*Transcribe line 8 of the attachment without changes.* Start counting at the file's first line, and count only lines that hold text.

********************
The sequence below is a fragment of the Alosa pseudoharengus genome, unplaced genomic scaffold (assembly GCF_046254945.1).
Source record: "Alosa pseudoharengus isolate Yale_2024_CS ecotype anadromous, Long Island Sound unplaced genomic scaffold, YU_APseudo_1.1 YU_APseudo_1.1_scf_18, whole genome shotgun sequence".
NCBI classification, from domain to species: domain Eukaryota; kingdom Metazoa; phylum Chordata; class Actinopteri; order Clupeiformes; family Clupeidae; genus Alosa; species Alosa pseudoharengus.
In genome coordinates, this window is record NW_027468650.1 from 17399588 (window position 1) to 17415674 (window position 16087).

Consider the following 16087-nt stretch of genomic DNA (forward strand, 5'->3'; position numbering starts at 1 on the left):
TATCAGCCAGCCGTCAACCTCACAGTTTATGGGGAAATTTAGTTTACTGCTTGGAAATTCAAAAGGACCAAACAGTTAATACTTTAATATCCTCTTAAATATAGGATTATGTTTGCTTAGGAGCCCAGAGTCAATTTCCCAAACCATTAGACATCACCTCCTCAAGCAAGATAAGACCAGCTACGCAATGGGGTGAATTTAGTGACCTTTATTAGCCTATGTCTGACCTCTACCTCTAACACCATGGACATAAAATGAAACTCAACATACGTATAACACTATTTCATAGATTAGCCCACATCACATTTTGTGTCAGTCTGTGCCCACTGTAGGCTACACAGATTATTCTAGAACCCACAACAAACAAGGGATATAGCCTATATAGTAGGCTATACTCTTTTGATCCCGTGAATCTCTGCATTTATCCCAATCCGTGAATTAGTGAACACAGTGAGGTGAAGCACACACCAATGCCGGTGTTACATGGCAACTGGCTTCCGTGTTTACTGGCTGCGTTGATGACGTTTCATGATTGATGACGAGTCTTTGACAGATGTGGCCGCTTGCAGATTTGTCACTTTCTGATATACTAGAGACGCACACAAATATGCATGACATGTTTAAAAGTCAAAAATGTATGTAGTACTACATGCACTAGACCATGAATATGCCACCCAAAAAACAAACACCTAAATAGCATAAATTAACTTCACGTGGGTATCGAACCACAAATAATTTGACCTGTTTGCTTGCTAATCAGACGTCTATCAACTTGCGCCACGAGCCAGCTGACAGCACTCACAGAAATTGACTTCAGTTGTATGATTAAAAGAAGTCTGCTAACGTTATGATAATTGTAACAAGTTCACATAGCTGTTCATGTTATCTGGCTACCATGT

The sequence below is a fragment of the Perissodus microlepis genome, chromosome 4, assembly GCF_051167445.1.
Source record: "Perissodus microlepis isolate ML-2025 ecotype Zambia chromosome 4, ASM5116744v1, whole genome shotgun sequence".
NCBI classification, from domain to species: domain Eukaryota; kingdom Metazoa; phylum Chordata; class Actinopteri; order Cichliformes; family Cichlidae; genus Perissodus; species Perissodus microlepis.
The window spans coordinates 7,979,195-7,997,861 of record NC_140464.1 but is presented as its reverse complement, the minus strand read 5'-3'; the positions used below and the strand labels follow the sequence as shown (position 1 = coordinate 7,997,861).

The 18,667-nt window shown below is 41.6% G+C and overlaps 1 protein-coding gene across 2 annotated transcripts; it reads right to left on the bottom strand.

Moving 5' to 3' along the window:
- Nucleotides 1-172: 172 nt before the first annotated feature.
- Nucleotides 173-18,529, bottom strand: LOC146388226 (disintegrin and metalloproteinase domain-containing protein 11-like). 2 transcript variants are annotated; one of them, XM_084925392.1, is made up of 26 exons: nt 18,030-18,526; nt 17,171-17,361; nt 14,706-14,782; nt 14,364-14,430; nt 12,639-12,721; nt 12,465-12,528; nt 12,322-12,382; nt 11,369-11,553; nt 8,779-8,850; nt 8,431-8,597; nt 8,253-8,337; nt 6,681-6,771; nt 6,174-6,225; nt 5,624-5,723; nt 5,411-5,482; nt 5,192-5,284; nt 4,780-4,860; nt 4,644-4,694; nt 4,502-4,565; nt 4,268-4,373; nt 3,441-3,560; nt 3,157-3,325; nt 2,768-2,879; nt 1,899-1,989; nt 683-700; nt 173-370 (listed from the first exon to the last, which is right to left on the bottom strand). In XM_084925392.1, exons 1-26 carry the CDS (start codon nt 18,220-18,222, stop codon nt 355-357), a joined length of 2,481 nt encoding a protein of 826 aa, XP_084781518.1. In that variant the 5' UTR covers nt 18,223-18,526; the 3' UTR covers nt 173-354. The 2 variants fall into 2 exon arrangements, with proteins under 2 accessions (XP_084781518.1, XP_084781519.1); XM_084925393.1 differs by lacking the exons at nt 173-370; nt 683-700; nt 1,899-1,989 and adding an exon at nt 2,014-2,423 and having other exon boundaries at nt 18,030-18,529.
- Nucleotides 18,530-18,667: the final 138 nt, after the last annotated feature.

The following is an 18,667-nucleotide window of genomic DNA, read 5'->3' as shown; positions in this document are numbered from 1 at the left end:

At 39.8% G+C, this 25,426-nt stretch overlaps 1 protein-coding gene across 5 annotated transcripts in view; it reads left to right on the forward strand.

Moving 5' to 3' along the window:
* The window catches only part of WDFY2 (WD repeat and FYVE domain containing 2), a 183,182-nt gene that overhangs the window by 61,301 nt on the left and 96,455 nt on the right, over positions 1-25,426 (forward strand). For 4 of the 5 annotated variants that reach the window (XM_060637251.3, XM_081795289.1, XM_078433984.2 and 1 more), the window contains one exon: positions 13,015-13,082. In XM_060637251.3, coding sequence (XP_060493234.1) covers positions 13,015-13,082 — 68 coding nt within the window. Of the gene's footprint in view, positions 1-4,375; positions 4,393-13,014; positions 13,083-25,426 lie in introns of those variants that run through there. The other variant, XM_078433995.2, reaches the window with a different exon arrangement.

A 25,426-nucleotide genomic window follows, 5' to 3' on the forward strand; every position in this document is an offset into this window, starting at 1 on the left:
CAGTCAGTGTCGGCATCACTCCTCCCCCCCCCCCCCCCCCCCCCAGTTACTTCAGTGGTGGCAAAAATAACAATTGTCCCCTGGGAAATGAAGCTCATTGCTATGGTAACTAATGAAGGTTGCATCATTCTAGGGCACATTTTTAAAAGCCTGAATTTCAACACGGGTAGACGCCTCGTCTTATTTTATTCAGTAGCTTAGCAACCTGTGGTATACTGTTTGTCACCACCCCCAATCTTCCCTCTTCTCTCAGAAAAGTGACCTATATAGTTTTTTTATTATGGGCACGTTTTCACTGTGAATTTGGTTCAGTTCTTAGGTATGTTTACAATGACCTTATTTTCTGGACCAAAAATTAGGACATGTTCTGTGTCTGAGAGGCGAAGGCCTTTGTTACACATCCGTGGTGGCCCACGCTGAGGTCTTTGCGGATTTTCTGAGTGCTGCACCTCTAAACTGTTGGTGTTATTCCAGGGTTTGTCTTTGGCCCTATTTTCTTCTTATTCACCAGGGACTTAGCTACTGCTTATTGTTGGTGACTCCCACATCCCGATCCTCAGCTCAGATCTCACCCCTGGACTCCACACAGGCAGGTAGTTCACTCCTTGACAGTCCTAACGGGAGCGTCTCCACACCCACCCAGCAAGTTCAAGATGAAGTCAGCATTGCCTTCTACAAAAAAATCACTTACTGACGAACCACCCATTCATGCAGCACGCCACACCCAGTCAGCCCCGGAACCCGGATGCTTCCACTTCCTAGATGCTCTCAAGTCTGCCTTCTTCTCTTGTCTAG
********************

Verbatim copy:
Source record: "Perissodus microlepis isolate ML-2025 ecotype Zambia chromosome 4, ASM5116744v1, whole genome shotgun sequence".